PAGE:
Writing Tests
To write a test:
- Identify a vulnerability to build a test for, and create a new file in
examples/ that contains one or more cases of that vulnerability.
- Consider the vulnerability you're testing for, mark the function with one
or more of the appropriate decorators:
- @checks('Call')
- @checks('Import', 'ImportFrom')
- @checks('Str')
- Create a new Python source file to contain your test, you can reference
existing tests for examples.
- The function that you create should take a parameter "context" which is
an instance of the context class you can query for information about the
current element being examined. You can also get the raw AST node for
more advanced use cases. Please see the file for more.
- Extend your Bandit configuration file as needed to support your new test.
- Execute Bandit against the test file you defined in examples/ and ensure
that it detects the vulnerability. Consider variations on how this
vulnerability might present itself and extend the example file and the test
function accordingly.

Extending Bandit

Bandit allows users to write and register extensions for checks and formatters.
Bandit will load plugins from two entry-points:

- `bandit.formatters`
- `bandit.plugins`

Formatters need to accept 4 things:

- `result_store`: An instance of `bandit.core.BanditResultStore`
- `file_list`: The list of files which were inspected in the scope
- `scores`: The scores awarded to each file in the scope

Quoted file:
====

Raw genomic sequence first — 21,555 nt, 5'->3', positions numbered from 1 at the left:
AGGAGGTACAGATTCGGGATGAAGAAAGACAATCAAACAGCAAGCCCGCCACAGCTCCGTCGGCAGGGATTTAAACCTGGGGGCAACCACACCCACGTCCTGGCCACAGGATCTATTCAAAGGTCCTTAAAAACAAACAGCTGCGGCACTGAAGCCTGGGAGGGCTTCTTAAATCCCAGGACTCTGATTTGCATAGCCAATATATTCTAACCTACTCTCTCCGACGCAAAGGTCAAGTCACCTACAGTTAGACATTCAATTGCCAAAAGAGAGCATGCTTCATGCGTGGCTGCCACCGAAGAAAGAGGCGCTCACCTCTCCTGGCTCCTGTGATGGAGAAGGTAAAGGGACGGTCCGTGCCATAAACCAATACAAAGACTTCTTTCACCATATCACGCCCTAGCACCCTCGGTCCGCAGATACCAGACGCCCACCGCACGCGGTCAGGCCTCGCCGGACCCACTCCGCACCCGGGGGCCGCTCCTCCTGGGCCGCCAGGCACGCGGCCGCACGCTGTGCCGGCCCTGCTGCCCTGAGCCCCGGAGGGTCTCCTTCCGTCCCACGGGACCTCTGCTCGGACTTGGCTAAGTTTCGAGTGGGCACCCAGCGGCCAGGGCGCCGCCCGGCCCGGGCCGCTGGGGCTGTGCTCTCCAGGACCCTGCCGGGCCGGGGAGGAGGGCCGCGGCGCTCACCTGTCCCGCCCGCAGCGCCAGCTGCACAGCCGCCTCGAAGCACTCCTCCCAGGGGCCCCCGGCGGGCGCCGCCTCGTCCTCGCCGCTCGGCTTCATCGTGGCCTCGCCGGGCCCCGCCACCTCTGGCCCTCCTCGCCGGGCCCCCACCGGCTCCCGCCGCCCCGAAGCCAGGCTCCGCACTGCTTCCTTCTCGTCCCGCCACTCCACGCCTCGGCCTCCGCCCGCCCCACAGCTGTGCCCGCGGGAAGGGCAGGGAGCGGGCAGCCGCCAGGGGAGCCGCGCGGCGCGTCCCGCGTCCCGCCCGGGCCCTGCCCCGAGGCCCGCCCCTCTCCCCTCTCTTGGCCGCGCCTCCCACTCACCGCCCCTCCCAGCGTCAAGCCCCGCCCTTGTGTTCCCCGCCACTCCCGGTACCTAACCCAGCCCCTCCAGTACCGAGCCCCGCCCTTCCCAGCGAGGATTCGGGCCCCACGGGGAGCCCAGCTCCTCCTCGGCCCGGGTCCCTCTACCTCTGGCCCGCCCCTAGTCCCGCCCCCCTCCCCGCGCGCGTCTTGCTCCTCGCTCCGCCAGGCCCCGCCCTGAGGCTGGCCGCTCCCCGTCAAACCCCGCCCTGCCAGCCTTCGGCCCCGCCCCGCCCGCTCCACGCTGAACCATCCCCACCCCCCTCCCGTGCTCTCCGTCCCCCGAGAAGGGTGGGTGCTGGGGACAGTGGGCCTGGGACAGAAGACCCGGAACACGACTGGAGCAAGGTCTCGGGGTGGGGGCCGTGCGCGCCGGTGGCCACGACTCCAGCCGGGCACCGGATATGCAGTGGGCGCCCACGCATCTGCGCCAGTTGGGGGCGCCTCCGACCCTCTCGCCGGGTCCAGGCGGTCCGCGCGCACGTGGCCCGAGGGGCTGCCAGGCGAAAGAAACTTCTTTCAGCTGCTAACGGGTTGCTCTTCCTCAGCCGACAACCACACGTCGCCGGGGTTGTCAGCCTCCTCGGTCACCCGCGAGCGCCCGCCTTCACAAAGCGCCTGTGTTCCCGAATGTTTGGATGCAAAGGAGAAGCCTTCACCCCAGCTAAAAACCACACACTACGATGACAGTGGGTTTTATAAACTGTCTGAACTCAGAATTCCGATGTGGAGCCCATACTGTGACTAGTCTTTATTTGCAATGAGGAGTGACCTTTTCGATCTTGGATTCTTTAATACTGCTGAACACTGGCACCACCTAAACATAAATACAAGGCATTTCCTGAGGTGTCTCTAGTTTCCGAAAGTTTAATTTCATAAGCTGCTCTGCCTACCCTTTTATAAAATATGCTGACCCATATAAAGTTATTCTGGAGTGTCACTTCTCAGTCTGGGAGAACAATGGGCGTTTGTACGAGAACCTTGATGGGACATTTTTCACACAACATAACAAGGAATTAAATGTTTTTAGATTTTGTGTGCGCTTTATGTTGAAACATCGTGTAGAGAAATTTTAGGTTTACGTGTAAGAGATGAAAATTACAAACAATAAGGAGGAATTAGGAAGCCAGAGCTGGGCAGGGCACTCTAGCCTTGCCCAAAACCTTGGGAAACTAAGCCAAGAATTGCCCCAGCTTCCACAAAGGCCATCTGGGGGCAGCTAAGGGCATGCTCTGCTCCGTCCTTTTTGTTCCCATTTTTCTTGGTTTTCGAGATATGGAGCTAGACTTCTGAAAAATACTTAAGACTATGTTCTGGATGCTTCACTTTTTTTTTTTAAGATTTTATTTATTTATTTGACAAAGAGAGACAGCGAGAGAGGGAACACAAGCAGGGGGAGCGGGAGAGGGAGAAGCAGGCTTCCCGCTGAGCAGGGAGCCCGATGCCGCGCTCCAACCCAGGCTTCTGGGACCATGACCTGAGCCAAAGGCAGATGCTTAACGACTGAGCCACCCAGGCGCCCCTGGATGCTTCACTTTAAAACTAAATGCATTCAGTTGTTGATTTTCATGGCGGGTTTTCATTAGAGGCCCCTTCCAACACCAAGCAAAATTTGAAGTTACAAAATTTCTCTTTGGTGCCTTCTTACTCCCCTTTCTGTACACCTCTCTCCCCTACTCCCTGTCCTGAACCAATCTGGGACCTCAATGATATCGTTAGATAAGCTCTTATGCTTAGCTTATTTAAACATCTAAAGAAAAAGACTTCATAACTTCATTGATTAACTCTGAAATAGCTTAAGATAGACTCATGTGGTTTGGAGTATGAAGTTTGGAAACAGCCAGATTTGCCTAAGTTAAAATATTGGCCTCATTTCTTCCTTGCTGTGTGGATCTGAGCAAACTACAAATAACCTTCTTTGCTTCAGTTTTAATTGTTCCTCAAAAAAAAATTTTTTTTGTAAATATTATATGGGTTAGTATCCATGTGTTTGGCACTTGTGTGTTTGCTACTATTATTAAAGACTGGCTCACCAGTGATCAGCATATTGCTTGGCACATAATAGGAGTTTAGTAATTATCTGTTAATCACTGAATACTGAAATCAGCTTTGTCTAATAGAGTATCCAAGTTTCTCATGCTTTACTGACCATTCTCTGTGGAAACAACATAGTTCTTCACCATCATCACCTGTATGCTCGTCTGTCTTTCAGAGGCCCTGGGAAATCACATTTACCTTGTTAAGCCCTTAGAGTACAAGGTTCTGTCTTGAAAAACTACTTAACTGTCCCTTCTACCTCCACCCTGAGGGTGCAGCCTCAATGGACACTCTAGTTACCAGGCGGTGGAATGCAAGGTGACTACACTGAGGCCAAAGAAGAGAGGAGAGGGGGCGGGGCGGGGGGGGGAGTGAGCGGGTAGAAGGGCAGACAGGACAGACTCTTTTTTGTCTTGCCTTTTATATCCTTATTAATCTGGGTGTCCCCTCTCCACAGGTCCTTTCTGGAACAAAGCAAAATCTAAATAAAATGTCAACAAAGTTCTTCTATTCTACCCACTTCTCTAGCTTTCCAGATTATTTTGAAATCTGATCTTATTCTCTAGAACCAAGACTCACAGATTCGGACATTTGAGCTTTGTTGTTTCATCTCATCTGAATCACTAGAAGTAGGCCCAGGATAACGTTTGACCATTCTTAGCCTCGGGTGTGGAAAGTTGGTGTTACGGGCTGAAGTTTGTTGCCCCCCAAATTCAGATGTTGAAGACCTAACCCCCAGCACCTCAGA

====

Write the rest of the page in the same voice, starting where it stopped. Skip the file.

- `excluded_files`: The list of files that were excluded from the scope

Plugins tend to take advantage of the `bandit.checks` decorator which allows
the author to register a check for a particular type of AST node. For example,

def prohibit_unsafe_deserialization(context):
if 'unsafe_load' in context.call_function_name_qual:
return bandit.Issue(
text="Unsafe deserialization detected."

To register your plugin, you have two options:

1. If you're using setuptools directly, add something like the following to
your `setup` call:

# If you have an imaginary bson formatter in the bandit_bson module
# and a function called `formatter`.
entry_points={'bandit.formatters': ['bson = bandit_bson:formatter']}
# Or a check for using mako templates in bandit_mako that
entry_points={'bandit.plugins': ['mako = bandit_mako']}

2. If you're using pbr, add something like the following to your `setup.cfg`

bandit.formatters =
bson = bandit_bson:formatter
bandit.plugins =
mako = bandit_mako

Contributions to Bandit are always welcome! We can be found on #openstack-security
on Freenode IRC.

The best way to get started with Bandit is to grab the source:

git clone

You can test any changes with tox:

pip install tox
tox -e pep8
tox -e py27
tox -e py34
tox -e cover

Under Which Version of Python Should I Install Bandit?
The answer to this question depends on the project(s) you will be running
Bandit against. If your project is only compatible with Python 2.7, you
should install Bandit to run under Python 2.7. If your project is only
compatible with Python 3.4, then use 3.4. If your project supports both, you
*could* run Bandit with both versions but you don't have to.

Bandit uses the `ast` module from Python's standard library in order to
analyze your Python code. The `ast` module is only able to parse Python code
that is valid in the version of the interpreter from which it is imported. In
other words, if you try to use Python 2.7's `ast` module to parse code written
for 3.4 that uses, for example, `yield from` with asyncio, then you'll have
syntax errors that will prevent Bandit from working properly. Alternatively,
if you are relying on 2.7's octal notation of `0777` then you'll have a syntax
error if you run Bandit on 3.4.


Bandit wiki:

Python AST module documentation:

Green Tree Snakes - the missing Python AST docs:

Documentation of the various types of AST nodes that Bandit currently covers
or could be extended to cover: